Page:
Mohd Taufik (right) with brand manager Mohammad Hanif Jamaluddin.

Mohd Taufik, who hails from Rembau in Negeri Sembilan and now resides in the Klang Valley, said the road to success has not been easy, more so now in the face of challenges posed by the ongoing pandemic.

Despite the difficulties he faced, he remained unfazed. As he had only eight workers initially, he himself would go to the biscuit factory to help out and oversee the operations, as well as manually melt the chocolate as he could not afford to mechanise this process then.

Making use of the experience he had gained whilst working in the marketing departments of a few well-known companies, including Focus Point and Malindo Air, Mohd Taufik handled the packaging and marketing of Frunchie himself.

Having graduated from Universiti Teknologi Mara with a diploma in Design and Digital Media, he also had the necessary expertise to design the packaging, as well as harness the potential of social media for marketing purposes.  

Workers hard at work in the factory which was opened last September.

According to Mohd Taufik, one of the factors driving the sales of his Frunchie biscuits is the longer time people are spending on social media platforms such as Facebook and Instagram due to the movement control.

“(Since they are online practically all the time) they are easily attracted to what’s being marketed.

“Apart from that, I am also collaborating with local celebrities to promote Frunchie as they have their own followers,” he added.

Marketing mafia

Workers labelling and packaging the Frunchie biscuits.

To beef up his marketing arm, Mohd Taufik has set up a team, dubbed Marketing Mafia, led by him as marketing director. The team has eight members, with each of them given specific responsibilities to handle, such as marketing, sales, customer relations, logistics, agents, operations, research and development, and social media.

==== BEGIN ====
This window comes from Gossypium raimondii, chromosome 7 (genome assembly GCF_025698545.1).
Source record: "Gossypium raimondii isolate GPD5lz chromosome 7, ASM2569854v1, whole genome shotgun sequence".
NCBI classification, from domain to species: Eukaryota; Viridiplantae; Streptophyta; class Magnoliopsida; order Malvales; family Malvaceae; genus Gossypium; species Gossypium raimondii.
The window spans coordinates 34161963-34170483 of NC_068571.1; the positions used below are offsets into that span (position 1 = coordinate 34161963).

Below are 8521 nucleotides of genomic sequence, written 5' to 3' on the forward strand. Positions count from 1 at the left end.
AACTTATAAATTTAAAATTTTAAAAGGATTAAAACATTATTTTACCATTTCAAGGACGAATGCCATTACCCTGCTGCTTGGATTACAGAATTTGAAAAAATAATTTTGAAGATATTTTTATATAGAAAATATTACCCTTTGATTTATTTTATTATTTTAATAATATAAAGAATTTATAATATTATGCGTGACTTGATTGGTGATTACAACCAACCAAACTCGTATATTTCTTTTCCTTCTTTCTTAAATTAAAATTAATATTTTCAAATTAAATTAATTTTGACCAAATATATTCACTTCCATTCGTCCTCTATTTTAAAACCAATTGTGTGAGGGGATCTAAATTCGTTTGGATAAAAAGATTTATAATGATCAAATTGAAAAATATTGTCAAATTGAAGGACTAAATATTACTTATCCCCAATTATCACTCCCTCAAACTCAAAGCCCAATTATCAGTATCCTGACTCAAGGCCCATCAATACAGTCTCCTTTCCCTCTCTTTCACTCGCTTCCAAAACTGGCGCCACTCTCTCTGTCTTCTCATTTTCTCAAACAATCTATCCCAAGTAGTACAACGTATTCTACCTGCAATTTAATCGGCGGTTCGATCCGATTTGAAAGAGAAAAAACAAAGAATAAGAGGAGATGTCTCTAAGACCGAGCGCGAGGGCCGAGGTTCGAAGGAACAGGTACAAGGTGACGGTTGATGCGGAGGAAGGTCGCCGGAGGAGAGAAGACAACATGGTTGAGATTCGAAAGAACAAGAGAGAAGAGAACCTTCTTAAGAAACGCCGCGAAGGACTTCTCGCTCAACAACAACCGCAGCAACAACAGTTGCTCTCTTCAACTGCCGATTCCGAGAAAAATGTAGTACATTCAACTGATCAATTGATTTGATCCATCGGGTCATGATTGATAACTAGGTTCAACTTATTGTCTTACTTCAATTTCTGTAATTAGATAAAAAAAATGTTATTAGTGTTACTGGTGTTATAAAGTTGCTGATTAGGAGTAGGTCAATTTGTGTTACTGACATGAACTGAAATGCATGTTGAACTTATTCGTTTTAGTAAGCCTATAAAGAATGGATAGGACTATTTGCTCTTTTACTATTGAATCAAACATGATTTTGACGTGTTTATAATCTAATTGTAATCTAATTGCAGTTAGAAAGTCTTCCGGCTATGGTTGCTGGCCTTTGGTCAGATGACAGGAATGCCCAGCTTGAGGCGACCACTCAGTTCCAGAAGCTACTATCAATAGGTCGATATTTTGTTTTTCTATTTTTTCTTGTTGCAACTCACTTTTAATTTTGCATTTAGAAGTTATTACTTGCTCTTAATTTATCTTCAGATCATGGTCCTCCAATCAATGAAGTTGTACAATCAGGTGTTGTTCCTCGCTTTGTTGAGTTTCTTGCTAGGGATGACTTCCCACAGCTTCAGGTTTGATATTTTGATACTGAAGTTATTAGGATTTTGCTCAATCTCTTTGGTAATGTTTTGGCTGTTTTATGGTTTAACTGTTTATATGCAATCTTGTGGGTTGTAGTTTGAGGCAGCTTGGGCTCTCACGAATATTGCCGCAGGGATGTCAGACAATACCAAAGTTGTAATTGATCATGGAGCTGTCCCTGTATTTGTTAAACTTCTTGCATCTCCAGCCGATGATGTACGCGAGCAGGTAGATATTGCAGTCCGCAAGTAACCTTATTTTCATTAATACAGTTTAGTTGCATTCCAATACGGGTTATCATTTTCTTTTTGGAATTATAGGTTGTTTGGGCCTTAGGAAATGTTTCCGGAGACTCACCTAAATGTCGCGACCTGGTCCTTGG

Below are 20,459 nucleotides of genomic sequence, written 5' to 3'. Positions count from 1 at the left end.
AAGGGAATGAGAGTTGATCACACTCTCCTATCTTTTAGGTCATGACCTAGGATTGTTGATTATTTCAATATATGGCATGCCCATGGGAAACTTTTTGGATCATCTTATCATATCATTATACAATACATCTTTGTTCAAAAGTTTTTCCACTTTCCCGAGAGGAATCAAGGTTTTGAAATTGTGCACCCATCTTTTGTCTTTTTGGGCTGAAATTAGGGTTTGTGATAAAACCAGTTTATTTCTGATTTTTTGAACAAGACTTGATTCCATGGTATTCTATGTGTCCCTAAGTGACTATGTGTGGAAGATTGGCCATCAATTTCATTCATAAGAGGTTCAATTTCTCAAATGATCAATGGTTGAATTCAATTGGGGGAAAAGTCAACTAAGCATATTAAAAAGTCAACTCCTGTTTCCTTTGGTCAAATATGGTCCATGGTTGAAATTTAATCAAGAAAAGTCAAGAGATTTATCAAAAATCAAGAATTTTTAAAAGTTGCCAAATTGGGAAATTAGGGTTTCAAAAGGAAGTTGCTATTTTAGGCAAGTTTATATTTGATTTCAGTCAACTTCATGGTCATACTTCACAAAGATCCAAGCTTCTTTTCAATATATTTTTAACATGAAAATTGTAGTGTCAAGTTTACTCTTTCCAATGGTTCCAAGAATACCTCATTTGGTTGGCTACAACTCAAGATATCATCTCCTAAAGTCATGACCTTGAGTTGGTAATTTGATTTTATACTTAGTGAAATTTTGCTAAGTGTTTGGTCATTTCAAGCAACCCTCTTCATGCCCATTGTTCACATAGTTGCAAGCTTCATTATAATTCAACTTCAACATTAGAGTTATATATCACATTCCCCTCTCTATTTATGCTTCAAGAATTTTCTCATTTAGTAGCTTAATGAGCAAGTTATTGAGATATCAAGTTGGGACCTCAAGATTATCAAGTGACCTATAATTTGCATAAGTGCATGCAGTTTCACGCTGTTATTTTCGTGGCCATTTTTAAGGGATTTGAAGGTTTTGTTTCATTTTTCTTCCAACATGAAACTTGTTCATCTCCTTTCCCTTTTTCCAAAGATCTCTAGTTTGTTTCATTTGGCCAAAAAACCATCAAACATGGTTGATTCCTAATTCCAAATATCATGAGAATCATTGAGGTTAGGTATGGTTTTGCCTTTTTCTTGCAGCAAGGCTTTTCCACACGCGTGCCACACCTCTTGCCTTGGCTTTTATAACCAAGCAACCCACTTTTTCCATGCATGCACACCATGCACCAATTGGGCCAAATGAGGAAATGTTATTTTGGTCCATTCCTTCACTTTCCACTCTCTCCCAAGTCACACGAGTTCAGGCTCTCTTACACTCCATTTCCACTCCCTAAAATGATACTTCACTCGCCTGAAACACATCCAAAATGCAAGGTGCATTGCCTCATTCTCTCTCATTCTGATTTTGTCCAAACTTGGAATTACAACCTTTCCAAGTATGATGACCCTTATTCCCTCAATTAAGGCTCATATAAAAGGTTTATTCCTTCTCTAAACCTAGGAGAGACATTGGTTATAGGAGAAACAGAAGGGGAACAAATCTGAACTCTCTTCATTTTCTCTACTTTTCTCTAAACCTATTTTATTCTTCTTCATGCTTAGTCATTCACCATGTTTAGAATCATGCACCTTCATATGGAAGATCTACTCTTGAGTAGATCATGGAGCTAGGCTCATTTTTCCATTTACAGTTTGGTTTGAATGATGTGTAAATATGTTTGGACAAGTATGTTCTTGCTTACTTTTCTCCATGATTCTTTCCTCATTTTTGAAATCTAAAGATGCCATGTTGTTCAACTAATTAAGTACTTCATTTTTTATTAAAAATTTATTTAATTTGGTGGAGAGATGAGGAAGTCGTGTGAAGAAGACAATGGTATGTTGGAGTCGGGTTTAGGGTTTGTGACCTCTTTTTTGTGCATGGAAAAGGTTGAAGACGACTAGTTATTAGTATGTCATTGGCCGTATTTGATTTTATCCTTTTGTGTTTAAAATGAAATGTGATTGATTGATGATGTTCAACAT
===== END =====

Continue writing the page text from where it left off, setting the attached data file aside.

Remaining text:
“Basically, marketing is our strength. As we don’t do direct selling, we sell the brand instead… the most important way to strengthen the Frunchie brand is through social media as it has no boundaries,” he said, adding that their aggressive marketing strategy using the right channels enabled them to clinch sales of about RM2.5 million during the first three months after their factory started operating last year.

Inspired by the success of Frunchie, Mohd Taufik and his wife have now embarked on diversifying their product range with Mellow, which is cereal coated with melted chocolate; Viscoff, which is puffed rice dipped in melted chocolate caramel; and Tortilla chips coated with cheese flakes.

Mohd Taufik (right) checking the quality of the packaging.

Expecting the four products to generate monthly sales revenue of RM2.5 million, Mohd Taufik said he is confident of attaining the target soon.

“Our products are not only pocket-friendly but also well accepted by people from all walks of life.

“Actually, it’s not all that difficult to sell food products but having the right marketing strategy is crucial,” he said, adding that they plan to market their Mellow product to Indonesia in the near future.

To ensure the sustainability of their business, Mohd Taufik also plans to produce non-food items going forward but declined to divulge details. – Bernama